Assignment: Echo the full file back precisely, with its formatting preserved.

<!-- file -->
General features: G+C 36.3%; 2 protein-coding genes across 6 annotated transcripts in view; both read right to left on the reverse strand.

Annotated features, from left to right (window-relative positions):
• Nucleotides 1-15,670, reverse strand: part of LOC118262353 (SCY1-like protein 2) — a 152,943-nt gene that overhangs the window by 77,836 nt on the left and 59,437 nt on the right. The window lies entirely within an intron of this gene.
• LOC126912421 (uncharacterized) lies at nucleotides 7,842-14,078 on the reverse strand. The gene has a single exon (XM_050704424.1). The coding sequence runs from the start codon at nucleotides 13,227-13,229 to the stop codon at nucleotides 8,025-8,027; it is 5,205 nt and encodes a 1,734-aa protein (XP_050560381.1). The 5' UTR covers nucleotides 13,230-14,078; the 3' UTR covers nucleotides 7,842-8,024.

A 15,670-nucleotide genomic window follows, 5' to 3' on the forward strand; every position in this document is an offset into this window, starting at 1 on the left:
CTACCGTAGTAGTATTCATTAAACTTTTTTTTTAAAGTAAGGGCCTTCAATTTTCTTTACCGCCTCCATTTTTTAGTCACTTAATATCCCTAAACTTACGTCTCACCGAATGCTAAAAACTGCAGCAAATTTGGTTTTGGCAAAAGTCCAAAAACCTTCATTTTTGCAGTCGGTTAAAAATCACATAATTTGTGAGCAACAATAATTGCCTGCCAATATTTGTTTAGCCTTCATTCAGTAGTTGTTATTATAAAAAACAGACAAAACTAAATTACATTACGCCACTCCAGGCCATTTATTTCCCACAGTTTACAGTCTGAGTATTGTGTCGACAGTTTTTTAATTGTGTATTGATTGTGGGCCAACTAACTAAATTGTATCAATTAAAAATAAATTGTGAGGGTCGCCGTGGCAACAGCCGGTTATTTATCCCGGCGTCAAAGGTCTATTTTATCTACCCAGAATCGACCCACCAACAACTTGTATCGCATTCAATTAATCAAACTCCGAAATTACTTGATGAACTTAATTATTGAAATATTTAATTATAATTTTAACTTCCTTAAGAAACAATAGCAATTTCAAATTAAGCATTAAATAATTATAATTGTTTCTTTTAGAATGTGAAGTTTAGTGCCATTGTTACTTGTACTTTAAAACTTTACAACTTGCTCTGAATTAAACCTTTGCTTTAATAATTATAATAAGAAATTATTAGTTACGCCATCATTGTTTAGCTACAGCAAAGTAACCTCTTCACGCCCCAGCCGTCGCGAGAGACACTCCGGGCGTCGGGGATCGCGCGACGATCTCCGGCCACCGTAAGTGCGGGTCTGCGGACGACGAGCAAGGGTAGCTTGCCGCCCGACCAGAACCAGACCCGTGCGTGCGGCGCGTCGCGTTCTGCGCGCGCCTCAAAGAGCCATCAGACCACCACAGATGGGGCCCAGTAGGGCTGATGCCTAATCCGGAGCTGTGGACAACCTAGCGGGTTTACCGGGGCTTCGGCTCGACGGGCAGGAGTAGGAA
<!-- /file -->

General features: G+C 36.3%; 2 protein-coding genes across 6 annotated transcripts in view; both read right to left on the reverse strand.

Annotated features, from left to right (window-relative positions):
• Nucleotides 1-15,670, reverse strand: part of LOC118262353 (SCY1-like protein 2) — a 152,943-nt gene that overhangs the window by 77,836 nt on the left and 59,437 nt on the right. The window lies entirely within an intron of this gene.
• LOC126912421 (uncharacterized) lies at nucleotides 7,842-14,078 on the reverse strand. The gene has a single exon (XM_050704424.1). The coding sequence runs from the start codon at nucleotides 13,227-13,229 to the stop codon at nucleotides 8,025-8,027; it is 5,205 nt and encodes a 1,734-aa protein (XP_050560381.1). The 5' UTR covers nucleotides 13,230-14,078; the 3' UTR covers nucleotides 7,842-8,024.

A 15,670-nucleotide genomic window follows, 5' to 3' on the forward strand; every position in this document is an offset into this window, starting at 1 on the left:
CTACCGTAGTAGTATTCATTAAACTTTTTTTTTAAAGTAAGGGCCTTCAATTTTCTTTACCGCCTCCATTTTTTAGTCACTTAATATCCCTAAACTTACGTCTCACCGAATGCTAAAAACTGCAGCAAATTTGGTTTTGGCAAAAGTCCAAAAACCTTCATTTTTGCAGTCGGTTAAAAATCACATAATTTGTGAGCAACAATAATTGCCTGCCAATATTTGTTTAGCCTTCATTCAGTAGTTGTTATTATAAAAAACAGACAAAACTAAATTACATTACGCCACTCCAGGCCATTTATTTCCCACAGTTTACAGTCTGAGTATTGTGTCGACAGTTTTTTAATTGTGTATTGATTGTGGGCCAACTAACTAAATTGTATCAATTAAAAATAAATTGTGAGGGTCGCCGTGGCAACAGCCGGTTATTTATCCCGGCGTCAAAGGTCTATTTTATCTACCCAGAATCGACCCACCAACAACTTGTATCGCATTCAATTAATCAAACTCCGAAATTACTTGATGAACTTAATTATTGAAATATTTAATTATAATTTTAACTTCCTTAAGAAACAATAGCAATTTCAAATTAAGCATTAAATAATTATAATTGTTTCTTTTAGAATGTGAAGTTTAGTGCCATTGTTACTTGTACTTTAAAACTTTACAACTTGCTCTGAATTAAACCTTTGCTTTAATAATTATAATAAGAAATTATTAGTTACGCCATCATTGTTTAGCTACAGCAAAGTAACCTCTTCACGCCCCAGCCGTCGCGAGAGACACTCCGGGCGTCGGGGATCGCGCGACGATCTCCGGCCACCGTAAGTGCGGGTCTGCGGACGACGAGCAAGGGTAGCTTGCCGCCCGACCAGAACCAGACCCGTGCGTGCGGCGCGTCGCGTTCTGCGCGCGCCTCAAAGAGCCATCAGACCACCACAGATGGGGCCCAGTAGGGCTGATGCCTAATCCGGAGCTGTGGACAACCTAGCGGGTTTACCGGGGCTTCGGCTCGACGGGCAGGAGTAGGAA